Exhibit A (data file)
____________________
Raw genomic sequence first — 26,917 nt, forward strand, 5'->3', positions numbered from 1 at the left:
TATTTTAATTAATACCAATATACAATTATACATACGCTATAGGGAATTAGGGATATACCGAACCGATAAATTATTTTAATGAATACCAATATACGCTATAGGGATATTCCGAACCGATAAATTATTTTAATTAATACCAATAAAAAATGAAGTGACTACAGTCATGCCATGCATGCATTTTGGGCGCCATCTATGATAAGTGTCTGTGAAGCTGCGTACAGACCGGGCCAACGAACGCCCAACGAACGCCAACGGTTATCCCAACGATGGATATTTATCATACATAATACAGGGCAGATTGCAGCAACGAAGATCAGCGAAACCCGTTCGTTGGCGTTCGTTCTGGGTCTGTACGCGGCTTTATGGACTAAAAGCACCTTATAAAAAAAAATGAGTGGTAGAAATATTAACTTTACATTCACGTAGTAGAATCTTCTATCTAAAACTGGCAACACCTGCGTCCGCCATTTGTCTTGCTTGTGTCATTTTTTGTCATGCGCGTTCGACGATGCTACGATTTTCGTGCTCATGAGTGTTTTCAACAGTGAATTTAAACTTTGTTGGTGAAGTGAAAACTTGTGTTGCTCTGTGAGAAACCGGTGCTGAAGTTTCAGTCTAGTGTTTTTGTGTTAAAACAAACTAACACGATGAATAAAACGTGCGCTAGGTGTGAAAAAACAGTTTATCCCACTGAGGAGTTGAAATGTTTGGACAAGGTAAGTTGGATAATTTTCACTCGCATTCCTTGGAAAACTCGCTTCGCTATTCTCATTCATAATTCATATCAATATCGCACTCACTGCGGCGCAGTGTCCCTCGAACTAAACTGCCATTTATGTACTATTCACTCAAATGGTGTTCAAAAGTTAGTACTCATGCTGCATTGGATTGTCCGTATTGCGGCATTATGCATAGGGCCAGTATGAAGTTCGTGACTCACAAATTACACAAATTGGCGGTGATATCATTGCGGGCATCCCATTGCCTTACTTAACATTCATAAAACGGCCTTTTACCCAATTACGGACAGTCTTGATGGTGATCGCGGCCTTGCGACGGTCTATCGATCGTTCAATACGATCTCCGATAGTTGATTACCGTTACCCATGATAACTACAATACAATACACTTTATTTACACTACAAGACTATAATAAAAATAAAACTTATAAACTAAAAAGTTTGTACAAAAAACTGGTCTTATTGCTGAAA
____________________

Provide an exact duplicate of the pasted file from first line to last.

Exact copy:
Raw genomic sequence first — 26,917 nt, forward strand, 5'->3', positions numbered from 1 at the left:
TATTTTAATTAATACCAATATACAATTATACATACGCTATAGGGAATTAGGGATATACCGAACCGATAAATTATTTTAATGAATACCAATATACGCTATAGGGATATTCCGAACCGATAAATTATTTTAATTAATACCAATAAAAAATGAAGTGACTACAGTCATGCCATGCATGCATTTTGGGCGCCATCTATGATAAGTGTCTGTGAAGCTGCGTACAGACCGGGCCAACGAACGCCCAACGAACGCCAACGGTTATCCCAACGATGGATATTTATCATACATAATACAGGGCAGATTGCAGCAACGAAGATCAGCGAAACCCGTTCGTTGGCGTTCGTTCTGGGTCTGTACGCGGCTTTATGGACTAAAAGCACCTTATAAAAAAAAATGAGTGGTAGAAATATTAACTTTACATTCACGTAGTAGAATCTTCTATCTAAAACTGGCAACACCTGCGTCCGCCATTTGTCTTGCTTGTGTCATTTTTTGTCATGCGCGTTCGACGATGCTACGATTTTCGTGCTCATGAGTGTTTTCAACAGTGAATTTAAACTTTGTTGGTGAAGTGAAAACTTGTGTTGCTCTGTGAGAAACCGGTGCTGAAGTTTCAGTCTAGTGTTTTTGTGTTAAAACAAACTAACACGATGAATAAAACGTGCGCTAGGTGTGAAAAAACAGTTTATCCCACTGAGGAGTTGAAATGTTTGGACAAGGTAAGTTGGATAATTTTCACTCGCATTCCTTGGAAAACTCGCTTCGCTATTCTCATTCATAATTCATATCAATATCGCACTCACTGCGGCGCAGTGTCCCTCGAACTAAACTGCCATTTATGTACTATTCACTCAAATGGTGTTCAAAAGTTAGTACTCATGCTGCATTGGATTGTCCGTATTGCGGCATTATGCATAGGGCCAGTATGAAGTTCGTGACTCACAAATTACACAAATTGGCGGTGATATCATTGCGGGCATCCCATTGCCTTACTTAACATTCATAAAACGGCCTTTTACCCAATTACGGACAGTCTTGATGGTGATCGCGGCCTTGCGACGGTCTATCGATCGTTCAATACGATCTCCGATAGTTGATTACCGTTACCCATGATAACTACAATACAATACACTTTATTTACACTACAAGACTATAATAAAAATAAAACTTATAAACTAAAAAGTTTGTACAAAAAACTGGTCTTATTGCTGAAA